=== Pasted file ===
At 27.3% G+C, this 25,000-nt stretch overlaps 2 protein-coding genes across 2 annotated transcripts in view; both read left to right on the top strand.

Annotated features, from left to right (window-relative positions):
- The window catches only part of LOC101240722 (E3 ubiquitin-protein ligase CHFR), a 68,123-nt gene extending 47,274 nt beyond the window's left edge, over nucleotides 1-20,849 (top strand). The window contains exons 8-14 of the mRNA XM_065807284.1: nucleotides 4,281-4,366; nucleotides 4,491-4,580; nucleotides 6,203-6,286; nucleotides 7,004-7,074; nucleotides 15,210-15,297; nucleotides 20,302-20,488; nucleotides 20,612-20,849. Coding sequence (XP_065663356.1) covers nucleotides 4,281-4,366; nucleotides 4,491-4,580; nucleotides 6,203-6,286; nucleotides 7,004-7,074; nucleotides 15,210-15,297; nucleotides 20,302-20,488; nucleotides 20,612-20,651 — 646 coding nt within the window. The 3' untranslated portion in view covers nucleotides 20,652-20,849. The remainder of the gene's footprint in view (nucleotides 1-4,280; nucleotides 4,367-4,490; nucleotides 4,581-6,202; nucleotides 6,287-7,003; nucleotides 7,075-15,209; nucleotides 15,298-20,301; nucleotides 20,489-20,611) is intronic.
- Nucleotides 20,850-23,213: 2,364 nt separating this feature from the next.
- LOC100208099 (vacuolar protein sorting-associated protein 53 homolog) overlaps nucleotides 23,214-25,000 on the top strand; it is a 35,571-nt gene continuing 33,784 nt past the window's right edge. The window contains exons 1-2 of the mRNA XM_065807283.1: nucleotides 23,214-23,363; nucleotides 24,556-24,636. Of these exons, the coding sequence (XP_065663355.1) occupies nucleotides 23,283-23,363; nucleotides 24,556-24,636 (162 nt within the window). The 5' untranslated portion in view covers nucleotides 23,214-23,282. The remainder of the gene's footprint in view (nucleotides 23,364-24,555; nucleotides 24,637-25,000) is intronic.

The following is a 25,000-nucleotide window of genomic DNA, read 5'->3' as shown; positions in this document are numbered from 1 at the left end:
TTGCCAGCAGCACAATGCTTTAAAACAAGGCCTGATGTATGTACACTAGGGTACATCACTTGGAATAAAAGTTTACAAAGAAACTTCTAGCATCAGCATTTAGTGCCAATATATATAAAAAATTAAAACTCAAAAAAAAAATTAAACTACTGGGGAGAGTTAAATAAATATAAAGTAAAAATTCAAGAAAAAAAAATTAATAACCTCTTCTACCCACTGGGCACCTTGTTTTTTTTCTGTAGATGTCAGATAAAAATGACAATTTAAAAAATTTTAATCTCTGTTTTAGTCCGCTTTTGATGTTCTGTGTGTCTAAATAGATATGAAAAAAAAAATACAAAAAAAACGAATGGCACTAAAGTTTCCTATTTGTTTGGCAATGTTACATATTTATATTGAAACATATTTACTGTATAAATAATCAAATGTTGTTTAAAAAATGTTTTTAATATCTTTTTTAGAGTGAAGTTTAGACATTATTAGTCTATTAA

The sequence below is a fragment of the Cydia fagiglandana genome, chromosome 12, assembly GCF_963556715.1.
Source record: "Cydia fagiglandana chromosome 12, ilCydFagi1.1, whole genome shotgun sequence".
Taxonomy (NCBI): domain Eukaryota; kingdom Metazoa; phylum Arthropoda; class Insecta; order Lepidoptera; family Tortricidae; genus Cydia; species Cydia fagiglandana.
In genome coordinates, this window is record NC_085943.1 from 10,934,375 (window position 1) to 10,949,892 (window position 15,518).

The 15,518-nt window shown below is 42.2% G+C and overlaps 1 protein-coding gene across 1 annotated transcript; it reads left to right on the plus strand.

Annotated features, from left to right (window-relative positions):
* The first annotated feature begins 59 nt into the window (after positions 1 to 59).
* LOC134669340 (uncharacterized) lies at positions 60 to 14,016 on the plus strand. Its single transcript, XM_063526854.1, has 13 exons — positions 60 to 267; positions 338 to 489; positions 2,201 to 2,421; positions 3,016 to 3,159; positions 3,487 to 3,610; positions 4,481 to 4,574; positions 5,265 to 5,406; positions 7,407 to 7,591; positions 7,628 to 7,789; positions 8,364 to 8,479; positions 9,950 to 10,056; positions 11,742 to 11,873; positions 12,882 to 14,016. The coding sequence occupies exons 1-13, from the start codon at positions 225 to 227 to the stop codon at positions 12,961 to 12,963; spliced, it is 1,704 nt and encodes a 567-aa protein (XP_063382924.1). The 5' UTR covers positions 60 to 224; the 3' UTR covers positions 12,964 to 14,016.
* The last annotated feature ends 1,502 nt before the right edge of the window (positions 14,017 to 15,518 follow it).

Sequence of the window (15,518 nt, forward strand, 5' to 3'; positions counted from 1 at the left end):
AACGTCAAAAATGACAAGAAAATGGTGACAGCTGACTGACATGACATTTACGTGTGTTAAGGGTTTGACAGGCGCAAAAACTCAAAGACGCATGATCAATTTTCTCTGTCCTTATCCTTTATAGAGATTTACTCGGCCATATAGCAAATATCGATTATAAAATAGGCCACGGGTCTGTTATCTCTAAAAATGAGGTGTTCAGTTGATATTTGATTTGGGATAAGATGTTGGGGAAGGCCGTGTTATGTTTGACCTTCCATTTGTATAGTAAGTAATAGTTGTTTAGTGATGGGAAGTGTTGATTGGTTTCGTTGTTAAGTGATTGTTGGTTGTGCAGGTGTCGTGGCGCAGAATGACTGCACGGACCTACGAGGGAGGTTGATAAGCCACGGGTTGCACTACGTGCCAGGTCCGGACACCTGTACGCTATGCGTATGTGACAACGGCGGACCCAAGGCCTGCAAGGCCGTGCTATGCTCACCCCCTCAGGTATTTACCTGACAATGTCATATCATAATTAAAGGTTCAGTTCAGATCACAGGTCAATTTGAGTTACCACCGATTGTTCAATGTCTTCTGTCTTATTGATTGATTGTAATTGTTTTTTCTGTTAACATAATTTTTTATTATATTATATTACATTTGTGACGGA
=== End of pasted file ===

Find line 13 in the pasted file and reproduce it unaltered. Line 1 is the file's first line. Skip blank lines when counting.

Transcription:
Annotated features, from left to right (window-relative positions):